UCLA Researchers Unveil Virtual Microscope Capable of Spotting Cancer Cells

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Researchers at UCLA reveal a new digital camera chip capable of enlarging images and identifing cancers and other cell-level abnormalities with the same accuracy that expensive pathology microscopes currently do, opening up the possibility of far greater access to high quality imaging services in remote areas. The work comes from the lab of Aydogan Ozcan, a professor of Electrical Engineering and Bioengineering at UCLA. His lab has been focused on advancing cheaper imaging technologies for years. “This is a milestone in the work we’ve been doing,” he says.

The new microscope does not rely on the powerful, but expensive, optical lenses that modern pathology microscopes use to create magnified images. Instead, the device designed by Ozcan’s lab works by shingling an LED into the tissue or blood sample being examined. As this light hits the sample, shadows are created, and a simple sensor array captures the pattern made by these shadows. This data is then processed by algorithms to construct a highly accurate digital image.  The new device renders the image in 3D, as a hologram, and highlights points of contrast to help pathologists quickly and easily detect abnormalities.  “This is the first time tissue samples have been imaged in 3D using a lens-free on-chip microscope,” says Ozcan. The new device also offers workflow improvements for pathologists. The image view can be zoomed in to the cellular level, and then explored at that level without requiring the pathologist to zoom out, move the focal point of the microscope, and then refocus and re-zoom the lens. This lets the pathologist navigate the image at the cell-level much faster than they can with today’s technology.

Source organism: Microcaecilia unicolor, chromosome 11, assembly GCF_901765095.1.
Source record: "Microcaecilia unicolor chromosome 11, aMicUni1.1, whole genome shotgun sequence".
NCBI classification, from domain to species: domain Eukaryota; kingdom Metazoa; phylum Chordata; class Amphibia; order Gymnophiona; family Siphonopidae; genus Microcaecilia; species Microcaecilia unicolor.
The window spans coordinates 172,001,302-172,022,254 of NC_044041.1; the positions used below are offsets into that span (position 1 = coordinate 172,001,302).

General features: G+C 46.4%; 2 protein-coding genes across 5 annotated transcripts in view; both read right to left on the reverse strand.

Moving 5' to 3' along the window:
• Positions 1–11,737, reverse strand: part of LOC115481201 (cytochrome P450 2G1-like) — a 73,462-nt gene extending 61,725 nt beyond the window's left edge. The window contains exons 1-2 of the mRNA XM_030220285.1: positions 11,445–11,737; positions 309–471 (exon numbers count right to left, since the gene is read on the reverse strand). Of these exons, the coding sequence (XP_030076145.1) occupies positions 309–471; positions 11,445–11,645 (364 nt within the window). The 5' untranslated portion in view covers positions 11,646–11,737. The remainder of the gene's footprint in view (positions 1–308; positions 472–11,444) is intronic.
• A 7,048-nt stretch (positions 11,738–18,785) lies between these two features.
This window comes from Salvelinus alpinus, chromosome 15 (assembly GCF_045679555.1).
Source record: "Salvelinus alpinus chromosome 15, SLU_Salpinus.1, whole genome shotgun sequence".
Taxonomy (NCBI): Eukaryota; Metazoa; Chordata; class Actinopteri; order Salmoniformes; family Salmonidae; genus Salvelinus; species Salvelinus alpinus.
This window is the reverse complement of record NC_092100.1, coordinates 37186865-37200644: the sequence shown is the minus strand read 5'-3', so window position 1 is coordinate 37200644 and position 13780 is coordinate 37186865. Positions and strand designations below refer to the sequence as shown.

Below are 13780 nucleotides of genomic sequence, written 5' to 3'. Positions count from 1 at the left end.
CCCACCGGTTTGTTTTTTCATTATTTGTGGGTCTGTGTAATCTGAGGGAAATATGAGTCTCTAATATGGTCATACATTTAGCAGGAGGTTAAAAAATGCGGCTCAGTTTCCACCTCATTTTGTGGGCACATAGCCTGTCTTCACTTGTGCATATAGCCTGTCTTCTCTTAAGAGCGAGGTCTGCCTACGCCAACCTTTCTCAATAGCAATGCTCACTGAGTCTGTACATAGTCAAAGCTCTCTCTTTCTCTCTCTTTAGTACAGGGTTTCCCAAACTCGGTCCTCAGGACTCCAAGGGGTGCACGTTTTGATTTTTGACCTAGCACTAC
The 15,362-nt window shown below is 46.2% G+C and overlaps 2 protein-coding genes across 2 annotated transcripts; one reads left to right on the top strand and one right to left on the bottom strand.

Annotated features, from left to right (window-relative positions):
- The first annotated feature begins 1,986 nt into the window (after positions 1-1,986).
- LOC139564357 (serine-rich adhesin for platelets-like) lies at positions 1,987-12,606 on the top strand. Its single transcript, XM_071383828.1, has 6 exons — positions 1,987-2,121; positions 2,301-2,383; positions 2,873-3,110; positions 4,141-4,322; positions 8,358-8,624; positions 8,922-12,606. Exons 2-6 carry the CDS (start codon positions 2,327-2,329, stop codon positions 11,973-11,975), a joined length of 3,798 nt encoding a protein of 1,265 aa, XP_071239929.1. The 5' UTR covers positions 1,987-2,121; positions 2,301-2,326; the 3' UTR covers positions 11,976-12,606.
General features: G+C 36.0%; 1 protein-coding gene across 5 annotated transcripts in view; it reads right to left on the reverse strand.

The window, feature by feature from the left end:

The new lens-free microscopes were put to the test in a lab where their accuracy was compared to traditional microscopes. In a blinded trial, a pathologist analyzed tissue samples with the 3D images created by the new device. The pathologist was able to positively identify cancer in a batch of breast tissue samples with 99 percent accuracy.

Because modern pathology microscopes are both expensive and large, access is typically limited to hospitals.  Ozcam explains, “While mobile health care has expanded rapidly with the growth of consumer electronics — cellphones in particular — pathology is still, by and large, constrained to advanced clinical laboratory settings.” The new device developed by Ozcan’s team is small and cheap to produce. In time, the hope is that care being delivered in rural areas will be able to take advantage of the devices to process pathology tests locally.

In earlier works, Ozcan’s lab has created smartphone attachments capable of performing cell counts on blood samples, or analyzing food and water samples for allergens and toxins.


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